What to do When your Child is a Sore Loser

By Andrea McCracken

sore-loserOne afternoon my two daughters ‘E' and “K' had finished up eating and wanted to play. We settled on bingo, but as the game progressed, E determined that she wasn't going to win the game and clearly did not like it. From that moment on, a dark cloud came over our fun play time.

Every time K and I made a match, E would complain.

“I'm not even going to come in second.”

“I'll be last!”

It was true. K called bingo, followed by me.

“I want to play again,” E said, hoping for a second chance.

We had time to play again, so we did, even though I was dreading the thought that she might lose again. She was still in a dark mood, saying  “I know I won't win, K's going to win again,” over and over and as card upon card was drawn, sure enough, K called bingo first.

Then me.

Then E.


She felt slighted by the draw of the cards. The ‘bingo gods' had not chosen her matches until the end. She did not emerge the winner. As she tried to hold back the tears, I  could see that she wanted to be happy for her sister, but she didn't feel happy.

She asked to play again, but this time I had to tell her that we didn't have time for another game.

She would have to end her two games of bingo without winning.

She kicked and cried then about losing! I repeated, gently, that we would not be playing again and that she would leave this play session as the losing player. I stayed with her and held her while she cried and yelled. I repeated that I loved her. I hugged her close – as much as I could.

Finally, she began asking questions about me not winning. I told her it didn't bother me, that all I wanted was to play the game so that I could have fun with my daughters. It didn't matter to me who won. And although we didn't play bingo again that day, she moved on to her next activity happy. She had released her upset about losing and felt able to be flexible and loving again.

Competitive childWhy is One Child More Competitive Than Another?

Modern life trains us to be competitive, but some children are more eager to win than others and feel hugely let down if they lose. Why is this? Hand in Hand's founder Patty Wipfler says the need to win often stems from some earlier emotional upset when a child may have felt helpless or alone. Wanting to win tells you that this time he wants to be noticed, and he wants to feel good about himself too.

So, Should I Let Her Win?

Children do not need to win all the time, but in trying to do so they are seeking your attention. Don't steer clear of competitions, but do be ready for some emotions. You can use a ‘win some, lose some' approach to support their needs.

  • Employ affectionate games that produce big belly laughs that offset her emotions and show her you are right there. These sessions are immensely healing and clear out tension. We call the tool Playlistening.
  • You can also play competitive games where you are the loser. In tag you get caught, in pillow fights, you fall over, in soccer, you let the ball into the goal. Let her experience that thrill of winning in your safety so that she can play out the feelings.
  • When she plays competitive games but loses you can also expect those tensions to pour out in tears and tantrums. Stick around, don't say much, and let her tell you as much of what she is feeling as she can. We call this Staylistening and it's a great way to let them release some of those feelings. She'll feel lightened after a cry, although with really competitive kids, you can expect a good few sessions before that winning spirit quietens.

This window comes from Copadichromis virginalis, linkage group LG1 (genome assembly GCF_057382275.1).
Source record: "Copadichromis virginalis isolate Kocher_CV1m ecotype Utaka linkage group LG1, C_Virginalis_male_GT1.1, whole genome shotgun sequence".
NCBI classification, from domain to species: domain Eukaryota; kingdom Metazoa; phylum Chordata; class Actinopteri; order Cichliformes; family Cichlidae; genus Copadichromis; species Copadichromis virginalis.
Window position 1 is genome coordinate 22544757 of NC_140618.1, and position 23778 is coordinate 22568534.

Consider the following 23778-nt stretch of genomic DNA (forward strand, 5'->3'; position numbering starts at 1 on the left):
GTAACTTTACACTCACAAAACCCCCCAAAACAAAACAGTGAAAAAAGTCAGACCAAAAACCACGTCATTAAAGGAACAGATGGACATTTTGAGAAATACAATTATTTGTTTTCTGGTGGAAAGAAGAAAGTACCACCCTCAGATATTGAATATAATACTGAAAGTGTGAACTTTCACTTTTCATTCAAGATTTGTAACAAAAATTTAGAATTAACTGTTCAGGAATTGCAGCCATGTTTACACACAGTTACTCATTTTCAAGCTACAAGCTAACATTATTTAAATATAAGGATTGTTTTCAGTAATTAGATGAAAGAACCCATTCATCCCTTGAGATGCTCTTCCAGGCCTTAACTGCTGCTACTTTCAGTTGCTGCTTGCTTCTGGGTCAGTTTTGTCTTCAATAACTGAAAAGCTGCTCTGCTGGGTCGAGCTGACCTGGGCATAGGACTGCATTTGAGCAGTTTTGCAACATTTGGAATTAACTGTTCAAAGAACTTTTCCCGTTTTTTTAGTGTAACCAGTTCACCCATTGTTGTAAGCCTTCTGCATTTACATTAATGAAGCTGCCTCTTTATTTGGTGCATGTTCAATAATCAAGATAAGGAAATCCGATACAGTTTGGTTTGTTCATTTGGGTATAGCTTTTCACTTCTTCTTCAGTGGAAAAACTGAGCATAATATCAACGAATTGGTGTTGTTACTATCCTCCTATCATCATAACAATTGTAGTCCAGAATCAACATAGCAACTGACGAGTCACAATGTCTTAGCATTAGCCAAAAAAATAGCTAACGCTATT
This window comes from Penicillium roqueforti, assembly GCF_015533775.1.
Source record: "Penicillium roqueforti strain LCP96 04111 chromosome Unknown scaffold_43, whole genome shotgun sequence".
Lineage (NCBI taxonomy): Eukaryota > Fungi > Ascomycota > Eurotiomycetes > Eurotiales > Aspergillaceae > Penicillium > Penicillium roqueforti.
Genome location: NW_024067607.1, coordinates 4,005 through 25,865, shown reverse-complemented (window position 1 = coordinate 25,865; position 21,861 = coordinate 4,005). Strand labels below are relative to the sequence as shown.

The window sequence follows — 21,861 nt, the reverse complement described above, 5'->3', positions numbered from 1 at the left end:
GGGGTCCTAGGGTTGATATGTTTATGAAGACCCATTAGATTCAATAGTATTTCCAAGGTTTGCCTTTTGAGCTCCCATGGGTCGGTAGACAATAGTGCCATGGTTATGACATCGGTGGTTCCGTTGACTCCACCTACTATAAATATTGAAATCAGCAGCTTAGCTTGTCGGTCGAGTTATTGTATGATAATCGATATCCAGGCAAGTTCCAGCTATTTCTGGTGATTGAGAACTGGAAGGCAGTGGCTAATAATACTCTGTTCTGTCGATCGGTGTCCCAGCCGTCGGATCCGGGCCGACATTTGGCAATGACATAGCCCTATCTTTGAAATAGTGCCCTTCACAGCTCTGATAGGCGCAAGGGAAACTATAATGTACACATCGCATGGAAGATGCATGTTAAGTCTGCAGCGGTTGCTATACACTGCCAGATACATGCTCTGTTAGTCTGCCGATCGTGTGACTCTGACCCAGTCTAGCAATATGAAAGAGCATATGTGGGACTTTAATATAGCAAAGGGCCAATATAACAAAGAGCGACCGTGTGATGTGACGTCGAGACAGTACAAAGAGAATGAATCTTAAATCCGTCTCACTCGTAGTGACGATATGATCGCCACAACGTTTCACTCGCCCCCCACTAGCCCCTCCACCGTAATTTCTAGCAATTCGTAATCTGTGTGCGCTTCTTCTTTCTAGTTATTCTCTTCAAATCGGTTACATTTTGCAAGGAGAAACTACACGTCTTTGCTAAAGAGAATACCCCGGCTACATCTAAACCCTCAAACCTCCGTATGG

Three Ways to Help Sore Losers:

Games of Skill:

This is the chance for you to let him win in a playful manner. In baseball you might swing and always miss that ball, in skittles, you just cannot roll straight – the ball may even end up over your shoulder, ham it up and give him a giggly, fun session that allows him to win over and over. If he is having difficulties in a group game, try joining in and losing that too – your goofiness will draw the heat away from him, provide lots of light humor and dissolve the ugly side of competitive gameplay.

Games of Chance:

In games of chance like bingo outcomes can't be forged, and staying close and listening to the upset shows your support. By getting the hurt and the tears out, your child is processing her feelings about losing and wiping her slate clean, and like E exploring new outcomes – like the possibility that its “ok” to lose. During everyday life later on, you might point out when things “happen by chance” to reinforce the difference between skill and luck. It might help to point out any times you don't win at a game. “I guess that's just the luck of the draw,” is a good model sentence.

General Competitiveness:

If you want to tone down a general sense of competitiveness – “I'm faster/better/stronger” scenarios – try playfully introducing some fun ‘penalties' for winning that actually build his emotional safety. When he ‘boasts “I'm first” say, “Hurray! The winner gets a great big hug from the hug monster, I bet I can hug you right now,”  so that he runs away and you give chase. Or ‘Award' him 100 kisses from you and ask, “Shall we get started right now?”

When you combine playful responses and winning with limit setting and losing you come at the issue from all angles. You give your children the love and affection they crave and the safety they need to explore their fears. Soon they become more comfortable with the idea that every game has two sides.


  • If your child is very competitive, read this article for more solutions
  • To understand more about how kids' emotions work download this booklet
  • The book Listen is out now and gives you five tools to help hear your child

Andrea McCracken is a candidate in the Hand in Hand Instructor Certification program.

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